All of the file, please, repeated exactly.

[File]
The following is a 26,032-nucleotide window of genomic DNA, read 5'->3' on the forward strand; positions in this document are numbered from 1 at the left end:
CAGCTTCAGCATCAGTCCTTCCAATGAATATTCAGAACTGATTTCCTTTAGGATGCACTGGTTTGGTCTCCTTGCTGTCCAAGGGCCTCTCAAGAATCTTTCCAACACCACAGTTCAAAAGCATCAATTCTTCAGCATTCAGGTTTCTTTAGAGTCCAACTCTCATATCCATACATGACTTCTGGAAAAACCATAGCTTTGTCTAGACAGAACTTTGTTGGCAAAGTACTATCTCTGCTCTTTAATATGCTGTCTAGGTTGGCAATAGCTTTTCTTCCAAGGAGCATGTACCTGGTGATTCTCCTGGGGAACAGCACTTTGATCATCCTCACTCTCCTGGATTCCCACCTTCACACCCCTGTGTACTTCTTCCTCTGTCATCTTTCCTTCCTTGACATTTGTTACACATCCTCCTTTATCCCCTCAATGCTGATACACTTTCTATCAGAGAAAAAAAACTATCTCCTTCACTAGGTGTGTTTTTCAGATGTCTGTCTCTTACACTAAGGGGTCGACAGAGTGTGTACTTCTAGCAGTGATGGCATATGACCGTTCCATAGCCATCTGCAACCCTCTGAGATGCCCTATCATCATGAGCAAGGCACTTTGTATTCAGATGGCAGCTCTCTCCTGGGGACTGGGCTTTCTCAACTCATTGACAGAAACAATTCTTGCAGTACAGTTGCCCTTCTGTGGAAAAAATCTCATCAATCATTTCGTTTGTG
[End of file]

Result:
The following is a 26,032-nucleotide window of genomic DNA, read 5'->3' on the forward strand; positions in this document are numbered from 1 at the left end:
CAGCTTCAGCATCAGTCCTTCCAATGAATATTCAGAACTGATTTCCTTTAGGATGCACTGGTTTGGTCTCCTTGCTGTCCAAGGGCCTCTCAAGAATCTTTCCAACACCACAGTTCAAAAGCATCAATTCTTCAGCATTCAGGTTTCTTTAGAGTCCAACTCTCATATCCATACATGACTTCTGGAAAAACCATAGCTTTGTCTAGACAGAACTTTGTTGGCAAAGTACTATCTCTGCTCTTTAATATGCTGTCTAGGTTGGCAATAGCTTTTCTTCCAAGGAGCATGTACCTGGTGATTCTCCTGGGGAACAGCACTTTGATCATCCTCACTCTCCTGGATTCCCACCTTCACACCCCTGTGTACTTCTTCCTCTGTCATCTTTCCTTCCTTGACATTTGTTACACATCCTCCTTTATCCCCTCAATGCTGATACACTTTCTATCAGAGAAAAAAAACTATCTCCTTCACTAGGTGTGTTTTTCAGATGTCTGTCTCTTACACTAAGGGGTCGACAGAGTGTGTACTTCTAGCAGTGATGGCATATGACCGTTCCATAGCCATCTGCAACCCTCTGAGATGCCCTATCATCATGAGCAAGGCACTTTGTATTCAGATGGCAGCTCTCTCCTGGGGACTGGGCTTTCTCAACTCATTGACAGAAACAATTCTTGCAGTACAGTTGCCCTTCTGTGGAAAAAATCTCATCAATCATTTCGTTTGTG